Thursday, April 21, 2011

Bessie Morgan and her brother Nicholas Groesbeck Morgan.

I’ve always wished we had more pictures of Grandmother Bessie Morgan Rex. Her daughter, Helen Rex Frazier (my mother), explained away the lack with, “Mother didn’t like to have her picture taken.” Surprisingly, Bessie did have her picture taken rather frequently while she was growing up in Salt Lake City.

It wasn’t until I began blogging two years ago, met cousin Karen M., and she sent me copies, that I knew of their existence. They were in Karen’s grandfather Nicholas Groesbeck Morgan’s collection of family pictures. Nicholas was Bessie’s older brother.

Perhaps Bessie wore this smocked dress to the Assembly Hall when she graduated from the 8th grade. She looks like she might be fourteen years old. I wonder who did the smocking on her dress, she or did her mother, Helen Melvina?

You can read other posts of Bessie’s life linked from the Rex Family Index Page here:

Cousin Karen Gray Matthews just published this book, Copyright 2010, using Blurb creative publishing service at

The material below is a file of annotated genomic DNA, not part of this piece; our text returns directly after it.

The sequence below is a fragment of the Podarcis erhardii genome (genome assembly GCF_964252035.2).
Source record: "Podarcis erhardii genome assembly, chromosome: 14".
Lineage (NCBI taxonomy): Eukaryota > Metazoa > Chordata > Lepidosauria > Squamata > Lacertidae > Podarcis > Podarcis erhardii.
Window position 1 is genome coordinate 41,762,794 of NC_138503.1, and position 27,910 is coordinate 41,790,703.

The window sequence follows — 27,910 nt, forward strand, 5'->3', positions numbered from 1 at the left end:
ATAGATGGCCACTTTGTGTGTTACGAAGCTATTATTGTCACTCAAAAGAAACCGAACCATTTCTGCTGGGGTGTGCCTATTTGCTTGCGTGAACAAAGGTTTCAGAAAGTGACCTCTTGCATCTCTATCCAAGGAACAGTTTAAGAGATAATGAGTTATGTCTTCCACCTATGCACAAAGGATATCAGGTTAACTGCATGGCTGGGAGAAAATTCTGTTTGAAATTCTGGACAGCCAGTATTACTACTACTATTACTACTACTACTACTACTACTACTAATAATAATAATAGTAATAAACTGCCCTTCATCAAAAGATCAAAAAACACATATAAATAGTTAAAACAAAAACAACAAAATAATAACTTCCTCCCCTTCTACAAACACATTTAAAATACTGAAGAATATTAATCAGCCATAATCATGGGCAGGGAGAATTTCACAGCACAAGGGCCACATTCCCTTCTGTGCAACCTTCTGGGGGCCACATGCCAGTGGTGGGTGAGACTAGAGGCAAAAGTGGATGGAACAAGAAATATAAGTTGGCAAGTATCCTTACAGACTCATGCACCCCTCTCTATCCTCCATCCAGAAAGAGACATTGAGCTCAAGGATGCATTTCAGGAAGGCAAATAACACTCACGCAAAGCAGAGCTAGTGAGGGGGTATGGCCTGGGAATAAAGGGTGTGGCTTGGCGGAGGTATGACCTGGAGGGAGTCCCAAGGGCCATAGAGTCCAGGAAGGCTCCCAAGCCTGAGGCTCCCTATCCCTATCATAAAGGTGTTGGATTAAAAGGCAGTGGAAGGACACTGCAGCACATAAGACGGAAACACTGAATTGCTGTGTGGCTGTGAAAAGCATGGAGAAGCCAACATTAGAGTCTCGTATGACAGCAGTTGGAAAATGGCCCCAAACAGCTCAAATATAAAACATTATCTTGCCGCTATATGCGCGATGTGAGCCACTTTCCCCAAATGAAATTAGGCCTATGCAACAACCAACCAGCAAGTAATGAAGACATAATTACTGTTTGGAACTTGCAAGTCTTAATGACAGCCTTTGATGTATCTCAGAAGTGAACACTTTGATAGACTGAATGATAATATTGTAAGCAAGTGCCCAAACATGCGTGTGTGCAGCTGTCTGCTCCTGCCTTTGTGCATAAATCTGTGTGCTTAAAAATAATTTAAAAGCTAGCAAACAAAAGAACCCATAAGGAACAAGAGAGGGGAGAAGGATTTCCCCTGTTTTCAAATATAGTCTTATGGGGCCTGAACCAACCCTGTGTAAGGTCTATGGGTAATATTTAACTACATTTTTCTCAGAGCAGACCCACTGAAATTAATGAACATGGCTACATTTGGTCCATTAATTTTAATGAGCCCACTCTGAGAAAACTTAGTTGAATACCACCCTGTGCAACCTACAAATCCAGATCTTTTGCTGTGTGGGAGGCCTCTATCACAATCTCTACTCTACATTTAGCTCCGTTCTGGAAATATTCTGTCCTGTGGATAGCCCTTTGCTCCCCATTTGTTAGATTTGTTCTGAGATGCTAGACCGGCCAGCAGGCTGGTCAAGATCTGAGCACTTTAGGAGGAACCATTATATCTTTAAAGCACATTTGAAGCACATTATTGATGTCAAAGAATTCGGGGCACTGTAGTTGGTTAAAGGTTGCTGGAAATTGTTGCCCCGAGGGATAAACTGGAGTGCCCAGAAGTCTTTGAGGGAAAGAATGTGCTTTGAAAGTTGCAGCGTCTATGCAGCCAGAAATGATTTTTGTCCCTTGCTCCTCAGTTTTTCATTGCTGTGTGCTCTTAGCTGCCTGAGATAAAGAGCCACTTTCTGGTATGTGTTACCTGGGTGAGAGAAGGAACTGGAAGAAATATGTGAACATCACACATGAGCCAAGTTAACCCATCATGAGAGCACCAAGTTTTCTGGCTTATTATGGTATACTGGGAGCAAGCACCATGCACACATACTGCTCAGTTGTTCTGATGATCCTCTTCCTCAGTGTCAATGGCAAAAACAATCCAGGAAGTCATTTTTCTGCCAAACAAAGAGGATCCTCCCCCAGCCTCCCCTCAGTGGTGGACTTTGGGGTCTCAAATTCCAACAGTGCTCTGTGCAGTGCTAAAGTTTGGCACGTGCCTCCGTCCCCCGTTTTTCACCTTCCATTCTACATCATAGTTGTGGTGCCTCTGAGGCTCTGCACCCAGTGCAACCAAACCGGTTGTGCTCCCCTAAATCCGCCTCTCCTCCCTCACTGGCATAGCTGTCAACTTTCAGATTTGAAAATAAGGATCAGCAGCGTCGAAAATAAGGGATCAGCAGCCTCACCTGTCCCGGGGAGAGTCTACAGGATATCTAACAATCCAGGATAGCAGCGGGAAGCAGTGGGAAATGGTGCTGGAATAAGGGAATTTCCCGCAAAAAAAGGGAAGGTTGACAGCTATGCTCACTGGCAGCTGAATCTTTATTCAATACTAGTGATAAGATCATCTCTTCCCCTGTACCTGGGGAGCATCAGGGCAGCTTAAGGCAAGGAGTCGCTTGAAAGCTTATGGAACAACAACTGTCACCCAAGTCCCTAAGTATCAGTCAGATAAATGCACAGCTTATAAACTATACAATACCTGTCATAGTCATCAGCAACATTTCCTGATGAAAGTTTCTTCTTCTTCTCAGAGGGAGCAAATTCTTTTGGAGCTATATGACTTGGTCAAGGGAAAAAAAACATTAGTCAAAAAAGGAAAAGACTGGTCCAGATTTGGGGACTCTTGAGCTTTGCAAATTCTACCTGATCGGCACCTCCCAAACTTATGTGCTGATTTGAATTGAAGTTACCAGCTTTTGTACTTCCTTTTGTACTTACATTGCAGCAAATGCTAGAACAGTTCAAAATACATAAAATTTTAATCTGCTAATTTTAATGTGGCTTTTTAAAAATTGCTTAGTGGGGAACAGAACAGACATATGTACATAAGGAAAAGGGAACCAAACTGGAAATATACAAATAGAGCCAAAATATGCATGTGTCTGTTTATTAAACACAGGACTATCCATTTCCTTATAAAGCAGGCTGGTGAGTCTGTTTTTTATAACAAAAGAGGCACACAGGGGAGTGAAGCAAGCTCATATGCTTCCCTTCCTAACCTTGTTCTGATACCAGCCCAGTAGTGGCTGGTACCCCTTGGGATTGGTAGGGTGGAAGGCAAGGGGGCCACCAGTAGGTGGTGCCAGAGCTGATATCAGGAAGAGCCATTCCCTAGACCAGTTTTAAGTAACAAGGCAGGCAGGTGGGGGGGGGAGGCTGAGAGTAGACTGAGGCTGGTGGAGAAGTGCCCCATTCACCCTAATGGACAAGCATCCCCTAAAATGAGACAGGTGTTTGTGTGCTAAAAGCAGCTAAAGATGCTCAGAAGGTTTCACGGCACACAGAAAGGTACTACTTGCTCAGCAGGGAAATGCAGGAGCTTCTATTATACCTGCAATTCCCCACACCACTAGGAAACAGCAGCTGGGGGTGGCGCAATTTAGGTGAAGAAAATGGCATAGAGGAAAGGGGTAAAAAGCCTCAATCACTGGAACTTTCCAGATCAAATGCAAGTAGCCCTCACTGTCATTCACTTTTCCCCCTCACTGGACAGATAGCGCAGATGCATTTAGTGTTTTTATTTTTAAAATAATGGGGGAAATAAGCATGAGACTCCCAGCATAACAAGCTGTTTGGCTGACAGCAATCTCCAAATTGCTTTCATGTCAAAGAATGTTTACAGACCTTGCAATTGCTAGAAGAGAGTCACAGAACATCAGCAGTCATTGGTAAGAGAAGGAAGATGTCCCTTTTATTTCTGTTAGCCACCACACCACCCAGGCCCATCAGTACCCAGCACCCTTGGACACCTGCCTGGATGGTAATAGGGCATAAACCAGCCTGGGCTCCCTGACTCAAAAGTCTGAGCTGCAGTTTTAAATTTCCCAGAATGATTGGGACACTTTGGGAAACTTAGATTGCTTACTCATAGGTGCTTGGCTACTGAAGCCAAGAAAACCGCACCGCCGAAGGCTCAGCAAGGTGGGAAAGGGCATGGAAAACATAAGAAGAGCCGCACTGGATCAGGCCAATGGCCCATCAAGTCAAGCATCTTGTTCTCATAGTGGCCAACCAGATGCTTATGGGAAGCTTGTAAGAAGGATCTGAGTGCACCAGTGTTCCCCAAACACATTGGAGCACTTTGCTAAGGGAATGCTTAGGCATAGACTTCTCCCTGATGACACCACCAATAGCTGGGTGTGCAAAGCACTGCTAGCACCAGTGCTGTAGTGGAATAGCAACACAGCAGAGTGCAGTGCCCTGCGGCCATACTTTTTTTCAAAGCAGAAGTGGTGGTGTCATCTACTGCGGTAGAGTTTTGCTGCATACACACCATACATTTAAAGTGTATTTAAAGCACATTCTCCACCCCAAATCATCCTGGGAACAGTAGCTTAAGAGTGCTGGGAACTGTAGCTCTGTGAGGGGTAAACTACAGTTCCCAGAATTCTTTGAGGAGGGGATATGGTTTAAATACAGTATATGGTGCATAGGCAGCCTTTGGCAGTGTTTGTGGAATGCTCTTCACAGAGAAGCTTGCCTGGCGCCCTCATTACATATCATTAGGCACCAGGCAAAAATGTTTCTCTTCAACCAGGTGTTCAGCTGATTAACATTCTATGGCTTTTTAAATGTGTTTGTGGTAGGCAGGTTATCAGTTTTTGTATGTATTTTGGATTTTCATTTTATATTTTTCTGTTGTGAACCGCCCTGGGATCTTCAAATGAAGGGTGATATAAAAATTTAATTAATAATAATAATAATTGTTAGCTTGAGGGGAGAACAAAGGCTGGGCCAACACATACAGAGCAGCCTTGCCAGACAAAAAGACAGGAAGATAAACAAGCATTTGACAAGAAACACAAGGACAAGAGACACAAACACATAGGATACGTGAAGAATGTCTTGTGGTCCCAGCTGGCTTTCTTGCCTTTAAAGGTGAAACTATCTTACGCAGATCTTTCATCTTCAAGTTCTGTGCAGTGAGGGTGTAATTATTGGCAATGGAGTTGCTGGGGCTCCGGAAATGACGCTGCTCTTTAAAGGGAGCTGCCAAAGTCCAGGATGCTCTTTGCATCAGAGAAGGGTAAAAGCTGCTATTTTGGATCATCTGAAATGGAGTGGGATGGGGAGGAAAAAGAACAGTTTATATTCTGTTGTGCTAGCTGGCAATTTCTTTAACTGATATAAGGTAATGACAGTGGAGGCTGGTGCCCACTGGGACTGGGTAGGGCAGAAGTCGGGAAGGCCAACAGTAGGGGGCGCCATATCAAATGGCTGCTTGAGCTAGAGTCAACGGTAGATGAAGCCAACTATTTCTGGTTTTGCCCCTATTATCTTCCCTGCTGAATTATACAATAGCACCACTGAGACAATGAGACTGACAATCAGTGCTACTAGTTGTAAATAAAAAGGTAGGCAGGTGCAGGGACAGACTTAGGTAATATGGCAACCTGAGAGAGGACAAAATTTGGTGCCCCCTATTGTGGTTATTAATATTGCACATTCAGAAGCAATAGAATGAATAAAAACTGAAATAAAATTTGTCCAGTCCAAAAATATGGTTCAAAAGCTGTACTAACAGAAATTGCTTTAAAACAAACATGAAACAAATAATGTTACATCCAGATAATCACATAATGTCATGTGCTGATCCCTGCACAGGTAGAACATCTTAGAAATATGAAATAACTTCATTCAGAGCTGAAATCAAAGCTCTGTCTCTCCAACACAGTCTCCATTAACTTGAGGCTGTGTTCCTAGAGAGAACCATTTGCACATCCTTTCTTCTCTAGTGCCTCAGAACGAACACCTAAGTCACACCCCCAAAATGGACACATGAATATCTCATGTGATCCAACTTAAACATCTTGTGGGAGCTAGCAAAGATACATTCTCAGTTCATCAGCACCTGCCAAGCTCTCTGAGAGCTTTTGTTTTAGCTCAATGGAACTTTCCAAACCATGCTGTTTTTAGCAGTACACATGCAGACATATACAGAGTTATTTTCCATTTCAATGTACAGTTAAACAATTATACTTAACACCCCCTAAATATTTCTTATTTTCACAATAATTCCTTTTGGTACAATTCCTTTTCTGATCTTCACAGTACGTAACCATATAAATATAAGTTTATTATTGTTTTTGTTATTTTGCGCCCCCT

This volume contains twenty-five letters written by Nicholas Groesbeck Morgan while he attended law school in Washington D.C. to his mother, Mellie Morgan, in Salt Lake City. The book includes picture postcards, dozens of beautiful pictures, additional historical insights, and is full of wonderful information about the Morgan family.

Nick mentions his sister Bessie (1891-1938) in the following excerpts from his letters. These letters to his mother tell us a little about his younger sister, his affection for her, and their relationship.

Oct 3, 1907, pg3: Bess’s letter was also very welcome and interesting. I offer congratulations on her promotion to head teacher in the kindergarten Dept. at Sunday School. I am afraid tho, that now that Bro. D has been sustained as my successor Bessie will consider him more earnestly and give him another chance. Don’t Bess—don’t turn a fellow down just because he is a Dutchman.

Nov 9, 1907, pg8: How is Bess getting along in her school work?

March 8, 1908: My dearest Mother, I received your dear letter of last Sunday and also Bess’s which accompanied it.

Apr 25, 1908, pg2: I received your welcome letter of the 19th inst and was as usual delighted with its contents. … Perhaps Bess is the most sensible one of us all she seems to be unaffected by the [illegible] smiles of the young gentlemen.

June 22, 1908, pg5: I know Bess will make a no. 1 teacher and also that she will have no trouble in passing the examination. Lots of girls who have developed into the best teachers have started out before graduating.

(To be continued.)

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